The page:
BTW, how did they figure out I was blocking their ads?

iPod prices drop

Well the advance warnings the other day were a bit muddled up, but Apple has announced new iPod models and a price drop in the old ones. I don’t have one, but I’m certainly thinking about it… if you buy one in the next little while, make sure you don’t pay the old price!

To me the full-size iPod appeals because you can literally chuck all your music onto it, and the wide range of accessories available. But the iPod mini (especially the new bigger capacity ones) appeal for the smaller size and longer battery life. Maybe I’ll go shopping.

Printer problems

About two metres from my desk at work, is one of those new multi-function polisprinter things. It’s been churning away all week, page upon page upon page. Most of the time the noise isn’t unbearable, but sometimes it does get difficult to concentrate. Whiz, whirr, ka-chunk, all week.

So yesterday morning, for the first time this week, I needed to print something – two measly pages. Do you think it would do it for me? Hell no! Some kinda of network printer server outage.

And what’s particularly annoying is Word didn’t just come back and say “hey, I can’t do it”. No, it sat there for about two minutes with the print dialogue hung, Word disabled, while it worked out that it couldn’t do it. Somewhere, there’s a timeout setting that’s set way too high. I reckon if it’s not working in 30 seconds, it’s not working period. I’ll go rummaging around in the settings.

Will corporate blogging go worldwide?

An article from The Economist on Robert Scoble, and the whole corporate blogging thing, and also revealing why Microsoft’s developer TV “channel” is called Channel 9. (And here’s Scoble on the tree in the picture in the Economist article.)

Corporate blogging has certainly taken off in the States. But will it be worldwide like personal blogging? Will it move out of the IT industry into other sectors? Does the rest of the world enjoy evangelising for their companies like the Americans do? Do companies in the rest of the world have that kind of online community that American IT companies do?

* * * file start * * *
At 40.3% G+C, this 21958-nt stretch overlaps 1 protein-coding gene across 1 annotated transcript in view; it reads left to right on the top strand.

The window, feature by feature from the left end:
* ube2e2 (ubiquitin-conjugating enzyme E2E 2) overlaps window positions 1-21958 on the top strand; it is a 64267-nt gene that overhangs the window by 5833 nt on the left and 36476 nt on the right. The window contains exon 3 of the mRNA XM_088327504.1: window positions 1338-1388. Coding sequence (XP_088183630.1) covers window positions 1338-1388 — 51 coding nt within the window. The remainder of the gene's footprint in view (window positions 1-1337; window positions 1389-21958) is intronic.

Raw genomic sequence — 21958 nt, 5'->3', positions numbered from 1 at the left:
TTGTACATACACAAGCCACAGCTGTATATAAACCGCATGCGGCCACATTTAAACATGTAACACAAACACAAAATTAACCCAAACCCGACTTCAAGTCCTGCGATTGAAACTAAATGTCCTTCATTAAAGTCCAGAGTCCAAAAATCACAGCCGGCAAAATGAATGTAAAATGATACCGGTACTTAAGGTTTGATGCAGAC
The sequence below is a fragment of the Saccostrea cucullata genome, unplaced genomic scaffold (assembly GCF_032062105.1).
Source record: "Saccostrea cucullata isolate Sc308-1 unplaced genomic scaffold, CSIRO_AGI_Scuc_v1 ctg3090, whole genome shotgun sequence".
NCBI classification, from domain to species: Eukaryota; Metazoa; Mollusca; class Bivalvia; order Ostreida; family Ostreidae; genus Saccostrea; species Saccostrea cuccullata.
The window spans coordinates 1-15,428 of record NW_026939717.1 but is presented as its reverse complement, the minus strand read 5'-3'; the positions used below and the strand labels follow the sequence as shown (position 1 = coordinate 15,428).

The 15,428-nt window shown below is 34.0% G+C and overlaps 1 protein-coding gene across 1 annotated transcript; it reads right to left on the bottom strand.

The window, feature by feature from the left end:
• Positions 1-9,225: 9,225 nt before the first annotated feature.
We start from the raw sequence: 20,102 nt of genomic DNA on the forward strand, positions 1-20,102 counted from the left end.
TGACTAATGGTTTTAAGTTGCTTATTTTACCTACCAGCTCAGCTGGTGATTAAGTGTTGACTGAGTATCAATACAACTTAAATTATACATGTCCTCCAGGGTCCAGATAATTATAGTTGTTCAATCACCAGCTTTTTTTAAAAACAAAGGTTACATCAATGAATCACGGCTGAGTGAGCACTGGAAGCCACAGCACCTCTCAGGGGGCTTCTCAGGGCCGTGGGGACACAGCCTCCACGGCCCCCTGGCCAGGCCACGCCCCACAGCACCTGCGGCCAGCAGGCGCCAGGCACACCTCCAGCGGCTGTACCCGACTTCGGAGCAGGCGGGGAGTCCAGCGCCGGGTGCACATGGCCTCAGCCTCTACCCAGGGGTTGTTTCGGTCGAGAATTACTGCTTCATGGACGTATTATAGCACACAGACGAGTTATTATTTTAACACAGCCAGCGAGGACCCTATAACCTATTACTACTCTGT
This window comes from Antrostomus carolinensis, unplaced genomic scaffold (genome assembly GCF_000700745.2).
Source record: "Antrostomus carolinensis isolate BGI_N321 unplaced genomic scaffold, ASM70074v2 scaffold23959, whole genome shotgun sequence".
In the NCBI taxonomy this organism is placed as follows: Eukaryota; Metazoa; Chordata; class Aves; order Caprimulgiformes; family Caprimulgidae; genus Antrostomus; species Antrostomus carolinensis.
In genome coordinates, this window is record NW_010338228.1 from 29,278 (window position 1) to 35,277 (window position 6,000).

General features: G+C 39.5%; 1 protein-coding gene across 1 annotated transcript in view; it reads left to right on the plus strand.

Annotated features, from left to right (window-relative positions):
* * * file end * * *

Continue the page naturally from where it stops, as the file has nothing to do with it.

Indeed, since the IT industry is largely driven by American innovation, are there companies elsewhere that have the kind of geek following needed to bring corporate blogs up to the kind of readership where senior management consider them worthwhile?

Scoble is unrepentant, considering it inexusable for a corporate web site not to be doing this and making it clear it’s not technology for technology’s sake: it’s marketing, and feeding your web site with visitors.

Despite the global village, in some respects those of us in AU remain a little way behind the pack. Mick at G’day World talked on one of their recent podcasts about trying to set up a corporate blogging conference, and it seems to have died for now for lack of sponsors.

I recall that I saw URLs on US TV ads in early 1996. It must have been another year before they popped up in Australian TV ads. Maybe there’ll be a similar delay until corporate blogging takes a foothold here and worldwide.

Default passwords, iPod mini and mobile games

Common default passwords, most-used passwords, lists of trojans, all good stuff for the network admin or hacker. (via Office Weblog)

Hot rumour department: iPod mini to get a colour screen and a bigger drive, probably 5 or 6Gb, with a probable announcement next week.